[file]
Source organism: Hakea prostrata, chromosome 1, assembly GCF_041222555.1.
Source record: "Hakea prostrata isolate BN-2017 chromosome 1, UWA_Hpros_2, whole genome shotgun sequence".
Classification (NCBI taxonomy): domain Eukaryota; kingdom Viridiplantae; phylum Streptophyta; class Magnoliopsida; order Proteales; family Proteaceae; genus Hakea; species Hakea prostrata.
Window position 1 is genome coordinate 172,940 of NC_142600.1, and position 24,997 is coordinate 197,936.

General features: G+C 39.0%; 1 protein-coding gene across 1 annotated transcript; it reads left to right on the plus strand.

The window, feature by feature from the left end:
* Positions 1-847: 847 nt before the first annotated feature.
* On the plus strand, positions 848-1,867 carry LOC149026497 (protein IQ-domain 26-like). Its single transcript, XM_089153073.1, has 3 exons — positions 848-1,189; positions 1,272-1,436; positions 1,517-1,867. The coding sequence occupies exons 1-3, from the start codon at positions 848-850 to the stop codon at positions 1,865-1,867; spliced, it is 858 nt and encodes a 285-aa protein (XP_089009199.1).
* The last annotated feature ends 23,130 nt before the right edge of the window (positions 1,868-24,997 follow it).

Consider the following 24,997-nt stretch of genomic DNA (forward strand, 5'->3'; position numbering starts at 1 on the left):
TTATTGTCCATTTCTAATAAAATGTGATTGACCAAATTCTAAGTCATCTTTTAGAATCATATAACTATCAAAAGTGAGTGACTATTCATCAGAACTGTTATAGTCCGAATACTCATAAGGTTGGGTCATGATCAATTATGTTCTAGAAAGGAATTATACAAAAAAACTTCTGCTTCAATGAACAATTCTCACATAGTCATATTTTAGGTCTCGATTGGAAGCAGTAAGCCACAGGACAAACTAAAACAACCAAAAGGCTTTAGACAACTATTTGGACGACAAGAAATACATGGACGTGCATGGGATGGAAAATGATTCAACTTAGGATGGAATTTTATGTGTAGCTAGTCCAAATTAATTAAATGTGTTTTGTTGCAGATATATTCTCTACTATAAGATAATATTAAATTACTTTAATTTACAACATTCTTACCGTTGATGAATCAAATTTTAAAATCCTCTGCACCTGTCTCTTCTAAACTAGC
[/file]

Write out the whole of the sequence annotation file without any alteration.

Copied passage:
Source organism: Hakea prostrata, chromosome 1, assembly GCF_041222555.1.
Source record: "Hakea prostrata isolate BN-2017 chromosome 1, UWA_Hpros_2, whole genome shotgun sequence".
Classification (NCBI taxonomy): domain Eukaryota; kingdom Viridiplantae; phylum Streptophyta; class Magnoliopsida; order Proteales; family Proteaceae; genus Hakea; species Hakea prostrata.
Window position 1 is genome coordinate 172,940 of NC_142600.1, and position 24,997 is coordinate 197,936.

General features: G+C 39.0%; 1 protein-coding gene across 1 annotated transcript; it reads left to right on the plus strand.

The window, feature by feature from the left end:
* Positions 1-847: 847 nt before the first annotated feature.
* On the plus strand, positions 848-1,867 carry LOC149026497 (protein IQ-domain 26-like). Its single transcript, XM_089153073.1, has 3 exons — positions 848-1,189; positions 1,272-1,436; positions 1,517-1,867. The coding sequence occupies exons 1-3, from the start codon at positions 848-850 to the stop codon at positions 1,865-1,867; spliced, it is 858 nt and encodes a 285-aa protein (XP_089009199.1).
* The last annotated feature ends 23,130 nt before the right edge of the window (positions 1,868-24,997 follow it).

Consider the following 24,997-nt stretch of genomic DNA (forward strand, 5'->3'; position numbering starts at 1 on the left):
TTATTGTCCATTTCTAATAAAATGTGATTGACCAAATTCTAAGTCATCTTTTAGAATCATATAACTATCAAAAGTGAGTGACTATTCATCAGAACTGTTATAGTCCGAATACTCATAAGGTTGGGTCATGATCAATTATGTTCTAGAAAGGAATTATACAAAAAAACTTCTGCTTCAATGAACAATTCTCACATAGTCATATTTTAGGTCTCGATTGGAAGCAGTAAGCCACAGGACAAACTAAAACAACCAAAAGGCTTTAGACAACTATTTGGACGACAAGAAATACATGGACGTGCATGGGATGGAAAATGATTCAACTTAGGATGGAATTTTATGTGTAGCTAGTCCAAATTAATTAAATGTGTTTTGTTGCAGATATATTCTCTACTATAAGATAATATTAAATTACTTTAATTTACAACATTCTTACCGTTGATGAATCAAATTTTAAAATCCTCTGCACCTGTCTCTTCTAAACTAGC